Investment

Family offices – worried about hidden costs in your portfolios? This man wants to help you

ClearGlass, a UK service provider, is keen to hear from family offices who want to learn more about hidden costs incurred by their asset managers, on top of standard fees.

The technology-driven cost analysis service covers a growing array of traditional funds, as well as alternative portfolios, such as private equity and property.

It’s our understanding that family offices and charities are just as concerned by hidden costs as pension schemes. We are happy to help

It has been developed by chairman Chris Sier, a former policeman, whose battle to shine a light on costs incurred at UK pension schemes has lasted eleven years.

His campaign led to a series of bruising fights with managers whose bottom lines are flattered by the status quo. Sier achieved a breakthrough when he was appointed to advise the Financial Conduct Authority, the UK regulator, on how to achieve cost transparency in institutional asset management.

Elsewhere, he has won the backing of the UK Treasury for initiatives to develop fintech businesses in Northern England. He chairs AgeWage which uses technology to measure the costs, and potential, in personal pension plans.

Sier has won the plaudits of trade associations, and consultants, for the way he calculates costs by taking a granular approach to the data managers they now need to supply in Europe, under Mifid II standards.

Sier said: “We not only built a product, we had to define a market. It was always going to take time to achieve this.”

The impact costs make on portfolios can vary. An example of a simple product on the ClearGlass website, suggests explicit and implicit costs of 1.4% but complex products with high transaction costs could tot up to 3%, according to Sier.

At this stage, his estimate excludes adviser fees, as well as manager behaviour flaws which can, for example, lead to poorly-researched sales of stock which can produce portfolio losses of 0.94%, according to data supplier Inalytics.

Sier says: “It’s our understanding that family offices and charities are just as concerned by hidden costs as pension schemes. We are happy to help.”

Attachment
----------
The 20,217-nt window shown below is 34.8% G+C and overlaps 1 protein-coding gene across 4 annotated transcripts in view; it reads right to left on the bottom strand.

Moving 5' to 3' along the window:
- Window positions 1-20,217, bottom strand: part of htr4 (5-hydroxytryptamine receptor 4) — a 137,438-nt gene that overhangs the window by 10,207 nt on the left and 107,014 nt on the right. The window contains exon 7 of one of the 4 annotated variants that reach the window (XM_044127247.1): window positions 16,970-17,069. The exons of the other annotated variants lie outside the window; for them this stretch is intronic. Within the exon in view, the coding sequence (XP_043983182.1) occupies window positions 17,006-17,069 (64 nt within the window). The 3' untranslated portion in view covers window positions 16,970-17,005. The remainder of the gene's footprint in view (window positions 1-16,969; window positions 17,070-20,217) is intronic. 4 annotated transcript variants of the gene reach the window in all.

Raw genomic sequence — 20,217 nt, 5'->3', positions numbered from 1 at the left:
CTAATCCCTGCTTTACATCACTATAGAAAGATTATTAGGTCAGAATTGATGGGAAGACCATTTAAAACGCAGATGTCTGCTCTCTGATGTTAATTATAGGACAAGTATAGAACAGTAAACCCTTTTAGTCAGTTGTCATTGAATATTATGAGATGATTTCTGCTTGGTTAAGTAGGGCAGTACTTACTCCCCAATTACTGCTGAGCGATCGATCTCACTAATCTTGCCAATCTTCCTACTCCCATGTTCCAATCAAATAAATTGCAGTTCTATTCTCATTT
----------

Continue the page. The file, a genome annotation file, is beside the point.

Family offices contacted by Family Capital confirm their wariness of hidden charges, while also backing sectors like property, venture capital and private equity, whose underlying costs can be high.

ClearGlass uses disclosure templates required by the FCA to break down of cost data supplied by managers. It verifies each data set, asking clients to check with managers where it sees a false trail. A helpline has been set up for clients to contact the FCA, which is keen to know about repeated malpractice.  Sier says: “It’s surprising how often managers tinker with their template, so that things don’t add up.”

ClearGlass currently assesses mandates worth a total of £120 billion. Sier has also worked with the £300 billion local authority pension sector. He says ClearGlass has a potential pipeline of assets worth £2 trillion in Europe. Consultants who have supplied backing include Aon and Mercer. As ClearGlass’s database builds up, Sier expects to get a fuller sense of the quality of disclosures.

Clearglass charges pension schemes £100 for each portfolio review. Sier says he has yet to finalise a charging structure for family offices and charities, but wants his charging structure to reflect social need.

Sier’s chief executive is Ritesh Singhania, a 2015 MBA scholar at Said Business School, Oxford University. He was sponsored by the Skoll Foundation of California, led by Jeffrey Skoll, who developed eBay, the internet auction business. The foundation backs entrepreneurs making a contribution to society: ClearGlass would fall into this category.

Singhania has built e-commerce platforms and used to head up operations at Avani Bio Energy, indirectly backed by the Rockefeller family, a backer of plans to develop mini-electricity grids in India. Avani gathers pine needles on the foothills of the Himalayas into electricity and charcoal, reducing the risk of forest fire as a result.

The ClearGlass team, many of them based in India, puts together data on managers of listed portfolios, including administration and transaction costs. It provides data on profits made by stock lending. Actively traded smart beta and absolute return funds can suffer particularly high costs.

In the real estate sector, ClearGlass puts together costs incurred in the direct management of property and cash buffers, as well as standard fees. In private equity, it adds up administrative expenses, including those charged to portfolio companies, plus performance and base fees, collectively capable of making a dent in returns against stock market indices.

Over the years, asset managers have argued that net returns are struck after taking account of all the costs now analysed by Sier. They warn against double counting.

But Sier argues clients deserve to know precisely how their capital is being employed by managers. High, and hidden, costs may not look so bad in sectors enjoying a strong run.

But clients become aggrieved by hidden costs when performance turns down. Sier’s findings further suggest they need to reflect whether active managers can ever manage to outperform the indices, given the way their performance is handicapped by costs.

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